Trump Reconsidering Trans-Pacific Partnership and NAFTA

April 13, 2018

Image: Ron Sachs/Getty Images 


Good news for the manufacturing industry, President Trump told aides to look again at re-entering negotiations on the Trans-Pacific Partnership — a massive Asia-heavy trade deal that Trump repeatedly denounced on the 2016 campaign trail and had killed just last year, Republican lawmakers said Thursday.


GOP senators and governors from the Midwest, who met with Trump to argue that a looming trade war with China would hurt U.S., said they told the president that partnering with other Asian countries would put pressure on the Chinese to end unfair trade practices.


Lawmakers did not know how seriously Trump was about seeking to re-join the Trans-Pacific Partnership (TPP), a proposal he attacked as the kind of trade deal that helped ship jobs overseas.


Trump withdrew the U.S. from the TPP negotiations shortly after taking office in early 2017, and has bragged during political rallies about killing the deal.


"Clearly, it's a deliberative process," said Sen. Ben Sasse, R-Neb., one of the Republicans who met with Trump.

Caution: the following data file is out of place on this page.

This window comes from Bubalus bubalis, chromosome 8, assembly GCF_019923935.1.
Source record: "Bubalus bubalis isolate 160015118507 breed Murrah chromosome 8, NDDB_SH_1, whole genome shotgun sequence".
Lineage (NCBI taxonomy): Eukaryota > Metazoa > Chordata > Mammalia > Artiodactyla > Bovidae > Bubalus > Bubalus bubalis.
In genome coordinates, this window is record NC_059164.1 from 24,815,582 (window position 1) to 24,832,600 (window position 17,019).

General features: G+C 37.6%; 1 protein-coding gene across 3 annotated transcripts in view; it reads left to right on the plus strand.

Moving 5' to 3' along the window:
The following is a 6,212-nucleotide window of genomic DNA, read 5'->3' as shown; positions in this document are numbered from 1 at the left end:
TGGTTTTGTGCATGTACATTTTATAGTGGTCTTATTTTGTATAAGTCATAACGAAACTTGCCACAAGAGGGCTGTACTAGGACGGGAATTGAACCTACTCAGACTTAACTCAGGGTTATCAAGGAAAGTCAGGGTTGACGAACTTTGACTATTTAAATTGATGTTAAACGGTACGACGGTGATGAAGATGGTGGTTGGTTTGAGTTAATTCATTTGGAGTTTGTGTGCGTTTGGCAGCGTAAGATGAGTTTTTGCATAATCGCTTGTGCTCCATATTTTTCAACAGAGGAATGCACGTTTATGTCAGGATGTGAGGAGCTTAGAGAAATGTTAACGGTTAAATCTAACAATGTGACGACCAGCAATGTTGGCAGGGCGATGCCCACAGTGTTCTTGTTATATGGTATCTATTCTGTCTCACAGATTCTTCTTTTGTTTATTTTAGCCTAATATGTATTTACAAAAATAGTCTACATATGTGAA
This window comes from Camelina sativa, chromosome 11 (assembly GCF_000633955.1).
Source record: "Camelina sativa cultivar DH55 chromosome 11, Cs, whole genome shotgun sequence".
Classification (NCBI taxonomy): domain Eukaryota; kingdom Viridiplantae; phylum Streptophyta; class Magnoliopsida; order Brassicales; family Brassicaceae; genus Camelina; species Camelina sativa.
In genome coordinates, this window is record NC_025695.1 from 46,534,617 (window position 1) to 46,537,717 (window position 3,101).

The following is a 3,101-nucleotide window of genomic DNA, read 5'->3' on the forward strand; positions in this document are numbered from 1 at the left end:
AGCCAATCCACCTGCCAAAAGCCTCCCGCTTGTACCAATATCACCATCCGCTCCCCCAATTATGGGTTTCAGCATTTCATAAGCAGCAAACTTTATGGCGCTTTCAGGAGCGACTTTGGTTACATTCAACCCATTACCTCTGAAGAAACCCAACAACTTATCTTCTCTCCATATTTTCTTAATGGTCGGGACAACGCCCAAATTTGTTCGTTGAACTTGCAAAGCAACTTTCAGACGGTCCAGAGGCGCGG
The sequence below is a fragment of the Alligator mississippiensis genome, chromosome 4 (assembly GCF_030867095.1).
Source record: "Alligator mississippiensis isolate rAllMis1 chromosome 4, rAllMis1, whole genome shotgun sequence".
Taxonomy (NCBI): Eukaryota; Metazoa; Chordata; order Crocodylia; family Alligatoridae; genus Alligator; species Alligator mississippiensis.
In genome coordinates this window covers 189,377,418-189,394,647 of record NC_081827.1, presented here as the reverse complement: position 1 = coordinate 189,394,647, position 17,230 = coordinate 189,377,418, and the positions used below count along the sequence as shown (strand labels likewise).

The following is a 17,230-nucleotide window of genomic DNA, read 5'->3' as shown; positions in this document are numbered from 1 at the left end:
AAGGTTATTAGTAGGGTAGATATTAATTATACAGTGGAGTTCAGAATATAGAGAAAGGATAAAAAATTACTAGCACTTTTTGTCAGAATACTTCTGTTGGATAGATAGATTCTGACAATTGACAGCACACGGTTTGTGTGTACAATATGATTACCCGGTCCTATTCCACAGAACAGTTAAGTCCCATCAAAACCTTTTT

The delegations from Iowa, Nebraska, North Dakota, Montana, Kansas, and South Dakota visited Trump to express concern about trade conflict with China.


The Trump administration's threats to put tariffs of Chinese goods has led to counter-threats by China on U.S. goods. Moves that leaders say will lead to higher prices for everybody.


Trump is also threatening to withdraw from another major trade deal, the North American Free Trade Agreement with Canada and Mexico. The president told reporters at the lawmakers' meeting that the sides are still negotiating a better NAFTA agreement, and there is "no timeline" for final decisions.


Sen. Pat Roberts, R-Kan., chairman of the Senate Agriculture Committee, said the group told Trump they would "prefer trade as opposed to aid," and urged him to take another look at the Trans-Pacific Partnership.


Roberts and other attendees said Trump asked Larry Kudlow, the new director of the National Economic Council, and U.S. Trade Representative Robert Lighthizer to take another look at TPP.


“He looked Larry Kudlow right in the eye and said, ‘Go get it done,'" Sasse said.


Delegation members said they shared concerns about Chinese trade practices. Sasse said, “A tariff war might not be the best way to get them to change”.


The other TPP members — Australia, Brunei, Canada, Chile, Japan, Malaysia, Mexico, New Zealand, Peru, Singapore, and Vietnam — are negotiating their own trade agreement, without the United States.


Joining that group would expand U.S. markets, and "that puts pressure on China," said U.S. Sen. John Hoeven, R-N.D., who also met with Trump.


Jackson, David. (2018). “Donald Trump asks staff to look at new talks on trade deal he killed last year”. Retrieved from

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